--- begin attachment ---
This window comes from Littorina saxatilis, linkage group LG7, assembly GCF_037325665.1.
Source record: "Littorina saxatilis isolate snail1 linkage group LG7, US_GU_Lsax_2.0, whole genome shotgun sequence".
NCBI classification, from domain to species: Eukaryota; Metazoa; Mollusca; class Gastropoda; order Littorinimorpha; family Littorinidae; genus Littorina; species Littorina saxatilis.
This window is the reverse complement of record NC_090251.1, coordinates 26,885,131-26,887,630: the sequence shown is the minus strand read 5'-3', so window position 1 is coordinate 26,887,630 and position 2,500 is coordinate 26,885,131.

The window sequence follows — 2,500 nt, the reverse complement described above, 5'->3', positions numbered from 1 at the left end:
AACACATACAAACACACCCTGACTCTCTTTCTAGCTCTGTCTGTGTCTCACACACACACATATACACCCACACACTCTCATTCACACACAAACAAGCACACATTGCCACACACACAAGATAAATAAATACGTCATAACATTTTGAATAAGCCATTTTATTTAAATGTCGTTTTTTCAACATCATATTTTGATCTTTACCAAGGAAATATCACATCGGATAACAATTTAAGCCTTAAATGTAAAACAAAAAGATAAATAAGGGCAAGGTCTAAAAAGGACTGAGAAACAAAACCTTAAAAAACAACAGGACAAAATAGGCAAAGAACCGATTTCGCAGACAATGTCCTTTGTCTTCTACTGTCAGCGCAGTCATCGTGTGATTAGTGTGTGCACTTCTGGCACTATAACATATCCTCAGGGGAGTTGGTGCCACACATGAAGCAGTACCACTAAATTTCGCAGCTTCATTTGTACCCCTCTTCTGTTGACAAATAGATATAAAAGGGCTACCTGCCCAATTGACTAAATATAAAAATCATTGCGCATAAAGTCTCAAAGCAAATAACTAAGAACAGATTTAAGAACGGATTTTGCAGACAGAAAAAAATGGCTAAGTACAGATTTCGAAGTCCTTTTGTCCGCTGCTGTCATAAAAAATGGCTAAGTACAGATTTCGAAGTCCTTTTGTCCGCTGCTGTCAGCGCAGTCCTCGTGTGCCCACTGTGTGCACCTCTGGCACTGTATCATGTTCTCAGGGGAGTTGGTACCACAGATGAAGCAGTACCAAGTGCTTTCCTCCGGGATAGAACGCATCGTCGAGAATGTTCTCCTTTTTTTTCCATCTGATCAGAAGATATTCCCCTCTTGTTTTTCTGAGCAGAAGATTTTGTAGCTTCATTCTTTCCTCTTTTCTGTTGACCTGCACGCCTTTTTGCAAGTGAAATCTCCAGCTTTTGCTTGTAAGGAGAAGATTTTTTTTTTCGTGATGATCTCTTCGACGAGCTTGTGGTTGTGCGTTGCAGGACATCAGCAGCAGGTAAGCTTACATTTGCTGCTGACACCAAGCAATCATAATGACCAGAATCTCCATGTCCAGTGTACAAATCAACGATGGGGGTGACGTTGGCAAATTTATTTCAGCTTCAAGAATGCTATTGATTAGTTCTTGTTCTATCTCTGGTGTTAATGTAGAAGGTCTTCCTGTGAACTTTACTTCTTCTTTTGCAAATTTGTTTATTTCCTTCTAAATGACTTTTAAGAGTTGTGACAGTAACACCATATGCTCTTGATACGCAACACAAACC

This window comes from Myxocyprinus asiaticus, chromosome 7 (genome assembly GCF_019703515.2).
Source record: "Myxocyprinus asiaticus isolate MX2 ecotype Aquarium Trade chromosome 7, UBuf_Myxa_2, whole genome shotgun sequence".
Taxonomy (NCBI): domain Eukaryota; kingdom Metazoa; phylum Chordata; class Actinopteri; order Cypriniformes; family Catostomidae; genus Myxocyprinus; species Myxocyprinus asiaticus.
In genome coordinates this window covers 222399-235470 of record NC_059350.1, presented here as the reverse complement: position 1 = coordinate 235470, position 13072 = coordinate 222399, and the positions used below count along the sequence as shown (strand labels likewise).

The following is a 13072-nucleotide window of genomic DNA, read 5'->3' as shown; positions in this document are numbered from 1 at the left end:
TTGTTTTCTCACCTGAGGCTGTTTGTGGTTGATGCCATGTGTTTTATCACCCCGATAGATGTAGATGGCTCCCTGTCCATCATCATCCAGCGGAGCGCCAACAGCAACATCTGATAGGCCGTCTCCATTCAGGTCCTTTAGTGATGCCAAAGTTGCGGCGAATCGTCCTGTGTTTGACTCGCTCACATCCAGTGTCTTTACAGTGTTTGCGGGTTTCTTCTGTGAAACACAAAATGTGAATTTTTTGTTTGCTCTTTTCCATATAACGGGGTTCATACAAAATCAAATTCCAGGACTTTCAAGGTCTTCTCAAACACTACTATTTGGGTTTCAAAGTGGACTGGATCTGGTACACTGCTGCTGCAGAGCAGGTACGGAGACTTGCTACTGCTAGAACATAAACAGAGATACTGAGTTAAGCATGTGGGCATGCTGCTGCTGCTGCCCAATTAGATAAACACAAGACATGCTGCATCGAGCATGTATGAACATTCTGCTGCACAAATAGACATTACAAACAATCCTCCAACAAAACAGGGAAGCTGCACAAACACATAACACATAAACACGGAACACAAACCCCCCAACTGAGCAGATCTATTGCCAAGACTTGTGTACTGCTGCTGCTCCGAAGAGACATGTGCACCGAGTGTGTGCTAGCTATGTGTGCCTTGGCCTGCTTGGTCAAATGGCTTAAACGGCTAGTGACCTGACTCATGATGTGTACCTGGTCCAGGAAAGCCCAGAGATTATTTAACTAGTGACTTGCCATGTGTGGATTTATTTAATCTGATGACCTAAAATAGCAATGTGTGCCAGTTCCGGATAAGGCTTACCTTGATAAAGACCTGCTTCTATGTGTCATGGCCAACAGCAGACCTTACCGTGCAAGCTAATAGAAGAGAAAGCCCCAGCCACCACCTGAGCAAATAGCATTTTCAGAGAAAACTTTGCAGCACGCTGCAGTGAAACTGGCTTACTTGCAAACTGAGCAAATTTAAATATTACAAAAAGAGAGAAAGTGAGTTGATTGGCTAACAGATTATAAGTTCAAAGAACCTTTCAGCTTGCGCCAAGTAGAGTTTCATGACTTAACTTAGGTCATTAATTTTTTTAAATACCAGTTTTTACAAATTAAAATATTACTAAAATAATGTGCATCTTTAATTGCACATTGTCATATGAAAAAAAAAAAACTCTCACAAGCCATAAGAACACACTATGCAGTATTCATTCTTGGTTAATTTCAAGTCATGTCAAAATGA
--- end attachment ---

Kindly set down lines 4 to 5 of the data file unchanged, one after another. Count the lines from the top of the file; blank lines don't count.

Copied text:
This window is the reverse complement of record NC_090251.1, coordinates 26,885,131-26,887,630: the sequence shown is the minus strand read 5'-3', so window position 1 is coordinate 26,887,630 and position 2,500 is coordinate 26,885,131.

The window sequence follows — 2,500 nt, the reverse complement described above, 5'->3', positions numbered from 1 at the left end: